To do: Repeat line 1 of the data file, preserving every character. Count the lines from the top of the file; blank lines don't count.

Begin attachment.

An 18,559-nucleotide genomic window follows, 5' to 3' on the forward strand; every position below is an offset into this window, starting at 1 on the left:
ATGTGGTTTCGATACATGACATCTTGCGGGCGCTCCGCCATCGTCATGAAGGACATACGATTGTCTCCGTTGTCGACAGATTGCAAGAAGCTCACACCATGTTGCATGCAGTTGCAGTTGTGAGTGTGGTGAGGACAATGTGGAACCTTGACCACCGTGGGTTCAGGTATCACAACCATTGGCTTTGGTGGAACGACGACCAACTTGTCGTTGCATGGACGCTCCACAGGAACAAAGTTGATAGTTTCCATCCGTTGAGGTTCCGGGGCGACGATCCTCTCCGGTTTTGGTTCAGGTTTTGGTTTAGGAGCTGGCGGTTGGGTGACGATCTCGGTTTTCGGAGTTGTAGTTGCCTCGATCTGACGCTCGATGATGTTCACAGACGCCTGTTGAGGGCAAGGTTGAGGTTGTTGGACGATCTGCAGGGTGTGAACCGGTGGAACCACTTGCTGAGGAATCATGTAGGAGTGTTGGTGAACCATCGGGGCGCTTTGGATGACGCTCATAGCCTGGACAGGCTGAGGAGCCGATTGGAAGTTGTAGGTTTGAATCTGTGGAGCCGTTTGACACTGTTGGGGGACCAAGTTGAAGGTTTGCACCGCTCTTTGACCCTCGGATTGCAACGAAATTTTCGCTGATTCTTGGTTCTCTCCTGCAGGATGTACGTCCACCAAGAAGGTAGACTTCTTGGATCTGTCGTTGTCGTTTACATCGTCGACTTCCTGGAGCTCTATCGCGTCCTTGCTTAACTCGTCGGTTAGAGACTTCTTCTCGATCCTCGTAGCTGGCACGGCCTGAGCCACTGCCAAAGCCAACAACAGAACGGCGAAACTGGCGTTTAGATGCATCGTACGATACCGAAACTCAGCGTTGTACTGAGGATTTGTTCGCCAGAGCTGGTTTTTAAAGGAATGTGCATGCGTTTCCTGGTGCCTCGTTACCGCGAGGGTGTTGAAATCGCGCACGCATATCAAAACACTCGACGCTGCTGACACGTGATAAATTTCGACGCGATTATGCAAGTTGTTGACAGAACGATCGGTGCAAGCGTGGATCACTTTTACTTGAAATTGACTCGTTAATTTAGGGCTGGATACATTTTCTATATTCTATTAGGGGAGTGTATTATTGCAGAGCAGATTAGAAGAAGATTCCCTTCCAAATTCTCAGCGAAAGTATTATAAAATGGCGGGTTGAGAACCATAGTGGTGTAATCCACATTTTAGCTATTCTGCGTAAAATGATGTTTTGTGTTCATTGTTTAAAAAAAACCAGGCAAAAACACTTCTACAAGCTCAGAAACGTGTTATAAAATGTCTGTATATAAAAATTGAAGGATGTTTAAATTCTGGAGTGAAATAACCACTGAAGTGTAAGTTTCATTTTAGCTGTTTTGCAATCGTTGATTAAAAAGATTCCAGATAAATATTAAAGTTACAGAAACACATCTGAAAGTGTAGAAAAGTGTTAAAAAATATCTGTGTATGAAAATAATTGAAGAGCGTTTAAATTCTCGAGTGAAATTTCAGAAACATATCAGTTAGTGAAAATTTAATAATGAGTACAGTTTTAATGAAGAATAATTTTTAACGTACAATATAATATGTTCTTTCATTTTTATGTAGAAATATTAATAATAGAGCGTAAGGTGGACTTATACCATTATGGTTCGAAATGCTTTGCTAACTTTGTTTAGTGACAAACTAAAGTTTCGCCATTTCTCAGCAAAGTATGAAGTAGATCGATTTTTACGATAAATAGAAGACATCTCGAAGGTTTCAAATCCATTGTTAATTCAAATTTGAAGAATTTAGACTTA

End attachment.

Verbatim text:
An 18,559-nucleotide genomic window follows, 5' to 3' on the forward strand; every position below is an offset into this window, starting at 1 on the left: